(7) Archbishop Naumann elected head of U.S. bishops’ pro-life committee

(8) Resurrection Downtown breaks ground (1st church to do so in downtown KCMO in 80 years)

(9) KCK Cath. archdiocese severs from Girl Scouts & urges end to cookie sales

(10) Conception Abbey settles sex abuse case of former monk for $415,000

Notable deaths– Laura Hockaday


Lists compiled for airing on “Religion on the Line”, KCMO-710AM/203.7 FM

December   2017

© 2017, Bob Hill, Michael Zedek, & Bill Scholl


Recently, I encountered an epiphany along Brush Creek. The epiphany came in the form of the creek’s frozen surface, a glistening glaze of reflections, frosts, and contorted shapes that had been trapped, not unlike mosquitoes in amber, just below the surface. There were beer bottles, wine bottles, a glove, someone’s phone bill (intentionally or unintentionally lost?), magazines, shoes, a plastic duck, a program from a local theater, a gray glove, a red ball, sticks of all descriptions and sizes, and numerous other items of detritus that would nearly blind you if your tried to see, really see, them all.
But most revealing of all were the cracks in the frozen surface. Cracks that were pencil-thin, cracks that were hairline-thin, cracks that ran jagged courses, and cracks that ran straight as a plumb line. Cracks that surely measured only centimeters long, and cracks that spanned the width of the entire creek. Millions upon millions of cracks, or more, scurrying every which way.
I had never really paid much attention to Brush Creek in winter, and maybe because it was a fresh encounter for me, or maybe because of the sheer luminosity of the experience, there was something clearly to be learned from this epiphany.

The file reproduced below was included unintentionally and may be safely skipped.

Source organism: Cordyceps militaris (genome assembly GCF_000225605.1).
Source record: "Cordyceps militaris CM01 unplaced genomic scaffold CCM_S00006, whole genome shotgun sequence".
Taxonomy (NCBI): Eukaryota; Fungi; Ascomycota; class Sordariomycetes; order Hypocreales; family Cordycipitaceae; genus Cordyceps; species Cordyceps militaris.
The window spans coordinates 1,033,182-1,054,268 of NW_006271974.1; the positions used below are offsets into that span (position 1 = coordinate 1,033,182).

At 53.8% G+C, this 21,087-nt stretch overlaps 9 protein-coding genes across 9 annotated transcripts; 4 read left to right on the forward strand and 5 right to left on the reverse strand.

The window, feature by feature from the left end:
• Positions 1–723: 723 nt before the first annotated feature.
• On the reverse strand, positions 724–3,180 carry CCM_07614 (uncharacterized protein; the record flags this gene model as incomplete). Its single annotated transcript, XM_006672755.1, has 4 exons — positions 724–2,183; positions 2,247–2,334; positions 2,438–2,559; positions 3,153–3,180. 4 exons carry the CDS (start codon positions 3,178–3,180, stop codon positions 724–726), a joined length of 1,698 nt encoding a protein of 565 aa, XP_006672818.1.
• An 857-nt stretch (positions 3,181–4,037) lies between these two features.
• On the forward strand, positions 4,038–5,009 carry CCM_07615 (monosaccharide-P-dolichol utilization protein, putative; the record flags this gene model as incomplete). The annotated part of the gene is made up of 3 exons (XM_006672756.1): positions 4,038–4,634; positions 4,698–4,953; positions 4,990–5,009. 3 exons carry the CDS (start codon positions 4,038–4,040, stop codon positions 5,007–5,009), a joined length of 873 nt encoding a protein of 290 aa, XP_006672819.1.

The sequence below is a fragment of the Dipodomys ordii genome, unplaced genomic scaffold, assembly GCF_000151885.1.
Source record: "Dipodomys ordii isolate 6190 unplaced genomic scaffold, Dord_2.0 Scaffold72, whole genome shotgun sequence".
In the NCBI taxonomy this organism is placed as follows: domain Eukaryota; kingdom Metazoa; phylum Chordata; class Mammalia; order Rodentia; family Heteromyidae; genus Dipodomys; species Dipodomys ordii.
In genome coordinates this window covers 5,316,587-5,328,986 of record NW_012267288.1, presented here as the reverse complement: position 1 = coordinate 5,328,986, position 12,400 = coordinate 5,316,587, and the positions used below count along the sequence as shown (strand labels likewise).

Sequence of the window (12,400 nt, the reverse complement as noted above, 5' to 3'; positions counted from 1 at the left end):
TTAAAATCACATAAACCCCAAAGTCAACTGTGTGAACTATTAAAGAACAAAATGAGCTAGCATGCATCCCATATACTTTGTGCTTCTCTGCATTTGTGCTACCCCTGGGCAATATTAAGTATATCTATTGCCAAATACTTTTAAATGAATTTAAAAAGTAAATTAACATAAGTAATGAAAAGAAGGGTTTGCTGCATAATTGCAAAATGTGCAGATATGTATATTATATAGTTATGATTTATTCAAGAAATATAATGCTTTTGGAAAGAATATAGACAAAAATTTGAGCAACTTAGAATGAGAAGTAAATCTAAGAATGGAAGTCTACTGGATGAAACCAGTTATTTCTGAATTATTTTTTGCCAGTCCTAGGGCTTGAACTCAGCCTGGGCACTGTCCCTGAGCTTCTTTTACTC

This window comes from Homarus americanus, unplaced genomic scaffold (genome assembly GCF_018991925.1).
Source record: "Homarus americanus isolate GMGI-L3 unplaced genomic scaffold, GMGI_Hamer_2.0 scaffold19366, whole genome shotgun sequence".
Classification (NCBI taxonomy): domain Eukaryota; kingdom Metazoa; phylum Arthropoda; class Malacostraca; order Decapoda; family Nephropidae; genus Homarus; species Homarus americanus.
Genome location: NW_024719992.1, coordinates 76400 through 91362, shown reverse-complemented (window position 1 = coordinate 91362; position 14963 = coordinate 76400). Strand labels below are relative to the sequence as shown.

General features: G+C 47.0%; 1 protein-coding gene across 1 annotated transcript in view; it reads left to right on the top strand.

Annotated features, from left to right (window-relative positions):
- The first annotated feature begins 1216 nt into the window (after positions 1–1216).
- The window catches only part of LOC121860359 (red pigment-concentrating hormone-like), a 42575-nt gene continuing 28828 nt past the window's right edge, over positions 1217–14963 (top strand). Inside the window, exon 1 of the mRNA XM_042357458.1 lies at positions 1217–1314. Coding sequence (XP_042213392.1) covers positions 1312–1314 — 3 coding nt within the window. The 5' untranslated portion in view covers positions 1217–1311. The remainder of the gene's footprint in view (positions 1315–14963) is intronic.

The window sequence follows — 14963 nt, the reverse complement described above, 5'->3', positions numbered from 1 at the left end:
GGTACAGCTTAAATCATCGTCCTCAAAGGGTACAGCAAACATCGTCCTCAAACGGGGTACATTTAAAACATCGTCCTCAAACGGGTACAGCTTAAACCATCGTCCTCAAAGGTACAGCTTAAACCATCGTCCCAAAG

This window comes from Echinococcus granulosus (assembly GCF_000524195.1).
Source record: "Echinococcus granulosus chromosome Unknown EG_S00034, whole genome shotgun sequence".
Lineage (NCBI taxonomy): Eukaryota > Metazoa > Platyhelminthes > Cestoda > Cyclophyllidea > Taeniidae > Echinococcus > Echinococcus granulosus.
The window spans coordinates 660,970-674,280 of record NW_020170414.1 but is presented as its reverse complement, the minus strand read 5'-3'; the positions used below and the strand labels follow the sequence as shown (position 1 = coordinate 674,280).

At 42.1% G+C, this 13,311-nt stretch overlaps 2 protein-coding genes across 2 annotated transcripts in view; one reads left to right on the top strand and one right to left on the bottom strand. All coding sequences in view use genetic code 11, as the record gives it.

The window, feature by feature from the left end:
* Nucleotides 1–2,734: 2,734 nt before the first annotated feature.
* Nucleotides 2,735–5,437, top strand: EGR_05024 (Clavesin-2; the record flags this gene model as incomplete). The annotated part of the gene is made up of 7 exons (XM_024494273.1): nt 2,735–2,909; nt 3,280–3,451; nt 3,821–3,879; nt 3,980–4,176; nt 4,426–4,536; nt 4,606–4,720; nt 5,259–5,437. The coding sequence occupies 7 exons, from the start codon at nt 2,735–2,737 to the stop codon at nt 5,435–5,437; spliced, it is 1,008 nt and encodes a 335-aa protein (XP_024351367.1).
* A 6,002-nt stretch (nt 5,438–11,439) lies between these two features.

The epiphany was quite straightforward and simple: winter does not last forever, and Brush Creek has cracks to prove it. Even “in the midst of winter,” as Camus puts it more poetically, I discovered there was within the scheme of things “an invincible summer.”
Even in the midst of the cold, there are signs of the cold’s abating. Even in the midst of frozen winter, there were signs of the coming thaw. Even in the midst of circumstance where little life is revealed and time seems to be stuck at a standstill, life is driving toward warmth and growth and change. Even in the midst of that which is as still as stone and colder than anything imaginable, there is the promise of a melting of that which is frozen solid. Even in the midst of stuck-ness, there is the prospect of change. Even in the midst of seeming suspended animation, there is a forecast of forthcoming movement. Even in the midst of that which is fixated, there are signs that flux and flow will eventually have their day.
All of which gives me hope, especially during any new snowfalls and chilly temperatures. Despite the present frozen surfaces of what we encounter — literally and metaphorically — there are always good hopes provided by the cracks.
Let me know where the tundra is melting a bit for you, where the cracks are appearing for you, and let us share in some hope.
– Bob Hill